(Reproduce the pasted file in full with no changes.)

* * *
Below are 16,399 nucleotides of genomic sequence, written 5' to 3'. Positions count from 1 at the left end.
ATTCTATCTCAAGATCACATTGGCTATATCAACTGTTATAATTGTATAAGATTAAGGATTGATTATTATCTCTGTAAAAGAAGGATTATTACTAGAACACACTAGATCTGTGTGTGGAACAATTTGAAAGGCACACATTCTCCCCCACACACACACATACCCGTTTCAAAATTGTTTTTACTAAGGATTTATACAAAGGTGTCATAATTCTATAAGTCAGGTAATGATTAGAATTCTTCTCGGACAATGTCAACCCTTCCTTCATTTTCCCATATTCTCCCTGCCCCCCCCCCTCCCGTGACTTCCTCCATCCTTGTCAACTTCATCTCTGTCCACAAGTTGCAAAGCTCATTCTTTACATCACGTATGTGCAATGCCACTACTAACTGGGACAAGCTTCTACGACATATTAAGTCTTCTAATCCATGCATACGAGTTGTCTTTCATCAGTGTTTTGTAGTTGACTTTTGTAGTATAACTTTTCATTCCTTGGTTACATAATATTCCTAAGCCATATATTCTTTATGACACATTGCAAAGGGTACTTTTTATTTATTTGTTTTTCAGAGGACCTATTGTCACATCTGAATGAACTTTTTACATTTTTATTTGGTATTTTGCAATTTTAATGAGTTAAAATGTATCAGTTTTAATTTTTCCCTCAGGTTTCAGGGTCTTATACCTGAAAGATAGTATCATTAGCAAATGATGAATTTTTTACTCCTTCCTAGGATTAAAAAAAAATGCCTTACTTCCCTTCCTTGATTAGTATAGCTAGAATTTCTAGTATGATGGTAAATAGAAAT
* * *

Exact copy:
Below are 16,399 nucleotides of genomic sequence, written 5' to 3'. Positions count from 1 at the left end.
ATTCTATCTCAAGATCACATTGGCTATATCAACTGTTATAATTGTATAAGATTAAGGATTGATTATTATCTCTGTAAAAGAAGGATTATTACTAGAACACACTAGATCTGTGTGTGGAACAATTTGAAAGGCACACATTCTCCCCCACACACACACATACCCGTTTCAAAATTGTTTTTACTAAGGATTTATACAAAGGTGTCATAATTCTATAAGTCAGGTAATGATTAGAATTCTTCTCGGACAATGTCAACCCTTCCTTCATTTTCCCATATTCTCCCTGCCCCCCCCCCTCCCGTGACTTCCTCCATCCTTGTCAACTTCATCTCTGTCCACAAGTTGCAAAGCTCATTCTTTACATCACGTATGTGCAATGCCACTACTAACTGGGACAAGCTTCTACGACATATTAAGTCTTCTAATCCATGCATACGAGTTGTCTTTCATCAGTGTTTTGTAGTTGACTTTTGTAGTATAACTTTTCATTCCTTGGTTACATAATATTCCTAAGCCATATATTCTTTATGACACATTGCAAAGGGTACTTTTTATTTATTTGTTTTTCAGAGGACCTATTGTCACATCTGAATGAACTTTTTACATTTTTATTTGGTATTTTGCAATTTTAATGAGTTAAAATGTATCAGTTTTAATTTTTCCCTCAGGTTTCAGGGTCTTATACCTGAAAGATAGTATCATTAGCAAATGATGAATTTTTTACTCCTTCCTAGGATTAAAAAAAAATGCCTTACTTCCCTTCCTTGATTAGTATAGCTAGAATTTCTAGTATGATGGTAAATAGAAAT